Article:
Now the same can be said for post grad physiotherapists knowledge as well, without doubt, but because it is extremely rare for them to move in to private practice for a few years, the knowledge and experience deficit is not so acute. It is fair to say that any profession can have good and bad eggs as well and the physiotherapy and sports therapy environments are no different. At Team Rehab uk we have tried to take the path that many have not, and try to bring these to professions closer together rather than battling between us. It is fair to say however that a majority of our self funding clients preferred to see a physiotherapist, despite the sports therapists having a cheaper rate, much more so that we had planned - but we were trying something different and literally put the two professions in the same clinic. although we won't rule out employing another sports therapist, I think we would have to think carefully how we would go about doing this.

As I attested to above both professions can have good and bad practitioners and so the first port of call on your agenda should be to get recommendations from friends, colleagues and family members. This is no different from finding a plumber, car mechanic or builder. If you are seeing a Consultant then ask for their opinion, they will know who are good and bad bets i the local area. GP's can sometimes be a bit more reserved in recommending private clinicians so you will need to ask on an individual basis to test the water!

I would suggest that for every day muscle pulls, tears, simple joint pains, massage and soft tissue techniques, both physiotherapists and sports therapists will be able to look after you just as well as each other.  

For spinal pain/disorders (low back, neck etc) or spine related nerve pain (sciatica, pins and needles, limb numbness etc), complex joint issues, post surgical rehab, hydrotherapy, women's health and chronic pains I would definitely seek out a physiotherapist first.

In my experience, physiotherapists tend to have more knowledge and expertise in spinal pain and at the front end of the clinical journey in hospitals and surgical rehabilitation. The middle ground of assessment, diagnosis and treatment is largely separated only by the skills and knowledge of the individual practitioners, regardless of their profession. The sports therapists may have more skills when it comes to reintegration into sports and gym settings, depending on their experience, but this is not always the case. The physiotherapists then tend to have more knowledge at the back end of the clinical journey when it comes to chronic pains.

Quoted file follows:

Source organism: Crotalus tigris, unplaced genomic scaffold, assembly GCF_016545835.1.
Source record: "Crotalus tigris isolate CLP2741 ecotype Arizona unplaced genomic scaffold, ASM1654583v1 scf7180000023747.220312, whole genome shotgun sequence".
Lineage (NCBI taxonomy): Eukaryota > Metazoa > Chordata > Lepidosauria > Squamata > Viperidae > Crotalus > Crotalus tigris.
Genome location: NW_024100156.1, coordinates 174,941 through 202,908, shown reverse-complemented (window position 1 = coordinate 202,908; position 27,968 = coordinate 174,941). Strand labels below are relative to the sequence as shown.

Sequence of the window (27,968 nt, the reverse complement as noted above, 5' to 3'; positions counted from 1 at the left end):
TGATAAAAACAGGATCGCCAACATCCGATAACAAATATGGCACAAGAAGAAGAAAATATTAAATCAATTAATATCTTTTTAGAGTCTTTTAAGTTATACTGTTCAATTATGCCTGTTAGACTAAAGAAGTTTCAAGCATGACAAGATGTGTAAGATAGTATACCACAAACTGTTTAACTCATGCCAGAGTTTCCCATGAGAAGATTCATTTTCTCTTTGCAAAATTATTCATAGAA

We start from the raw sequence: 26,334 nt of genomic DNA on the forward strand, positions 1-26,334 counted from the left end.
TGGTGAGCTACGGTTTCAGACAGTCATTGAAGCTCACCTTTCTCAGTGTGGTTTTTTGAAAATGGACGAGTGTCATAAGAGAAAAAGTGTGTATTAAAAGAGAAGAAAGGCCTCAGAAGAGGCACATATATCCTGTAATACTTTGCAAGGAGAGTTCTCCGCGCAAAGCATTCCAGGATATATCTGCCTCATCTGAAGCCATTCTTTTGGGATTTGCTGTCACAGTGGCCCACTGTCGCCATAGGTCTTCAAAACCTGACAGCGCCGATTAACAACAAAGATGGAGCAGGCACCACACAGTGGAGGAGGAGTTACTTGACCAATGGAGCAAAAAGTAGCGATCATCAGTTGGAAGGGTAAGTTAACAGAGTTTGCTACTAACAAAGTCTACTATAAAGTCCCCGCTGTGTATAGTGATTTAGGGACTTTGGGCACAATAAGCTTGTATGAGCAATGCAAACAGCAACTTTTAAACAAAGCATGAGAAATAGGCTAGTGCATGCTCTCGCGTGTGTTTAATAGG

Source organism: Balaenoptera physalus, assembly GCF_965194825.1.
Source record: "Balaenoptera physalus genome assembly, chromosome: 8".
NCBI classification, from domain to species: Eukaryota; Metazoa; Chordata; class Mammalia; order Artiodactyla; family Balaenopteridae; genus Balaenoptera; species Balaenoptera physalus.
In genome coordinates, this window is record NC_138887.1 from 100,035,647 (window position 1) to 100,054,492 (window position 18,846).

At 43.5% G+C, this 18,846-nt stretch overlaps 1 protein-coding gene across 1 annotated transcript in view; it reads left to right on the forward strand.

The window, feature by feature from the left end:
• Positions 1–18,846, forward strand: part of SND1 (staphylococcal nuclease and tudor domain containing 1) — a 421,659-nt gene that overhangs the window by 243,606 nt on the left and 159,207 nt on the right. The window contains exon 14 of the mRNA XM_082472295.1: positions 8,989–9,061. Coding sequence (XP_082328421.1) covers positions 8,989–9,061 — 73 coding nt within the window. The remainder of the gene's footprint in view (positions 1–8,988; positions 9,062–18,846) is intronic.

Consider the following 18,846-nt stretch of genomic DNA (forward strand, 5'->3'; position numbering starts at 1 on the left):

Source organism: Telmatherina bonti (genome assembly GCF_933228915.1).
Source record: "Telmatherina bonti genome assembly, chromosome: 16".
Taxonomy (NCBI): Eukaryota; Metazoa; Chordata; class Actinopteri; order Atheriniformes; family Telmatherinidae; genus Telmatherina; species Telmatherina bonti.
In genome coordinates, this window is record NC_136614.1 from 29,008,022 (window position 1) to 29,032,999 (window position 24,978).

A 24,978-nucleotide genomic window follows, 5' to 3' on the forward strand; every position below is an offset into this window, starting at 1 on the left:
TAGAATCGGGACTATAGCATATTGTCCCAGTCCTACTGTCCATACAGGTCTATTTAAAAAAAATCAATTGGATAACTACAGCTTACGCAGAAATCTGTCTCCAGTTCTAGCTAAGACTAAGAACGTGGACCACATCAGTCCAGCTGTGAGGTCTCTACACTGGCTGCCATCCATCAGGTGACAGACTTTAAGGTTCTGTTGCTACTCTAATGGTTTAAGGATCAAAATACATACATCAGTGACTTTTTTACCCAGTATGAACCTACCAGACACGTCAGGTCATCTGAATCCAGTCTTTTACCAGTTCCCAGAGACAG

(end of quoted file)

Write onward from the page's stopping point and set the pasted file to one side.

If you are seeking treatment via a private health insurance such as AXA, Bupa etc, you will need to see a physiotherapist (also one that is registered with the company in question) as sports therapists are not recognised by them.

For those of you with post stroke, brain injury, or neurological conditions such as Cerebral Palsy, should seek out a specialist Neurological Physiotherapist. Theses are practitioners that specialised in neurological rehabilitation and are quite different from the musculoskeletal physiotherapists.

Is short, no. This is where much of the frustration that physiotherapists can have with the sports therapy profession comes from as time after time we find sports therapy clinics offering 'physiotherapy assessments' or 'physiotherapy treatment' or may even have reference to physiotherapy in the company title, despite there being no physiotherapists employed there. 

This is in fact completely illegal as the term physiotherapy, physiotherapist, physical therapy and physical therapist were all protected throughout the uk back in 2005. This was to allow a clear distinction between chartered physiotherapists and other types of practitioner. In a court of law if would be deemed the same as someone who was not a doctor of medicine saying that they were!

The majority of sports therapists would support me in encouraging you to report and clinics or practitioners that do this, to the HCPC so that they can investigate. Those that continue to do this only serve to put people at risk by deliberately misleading them and also give good sports therapists and chartered physiotherapists a bad name.

I am sure that despite my best efforts to discuss this topic fairly, I will still get some haters but alas, I have done my best to represent both professions as best as I am able.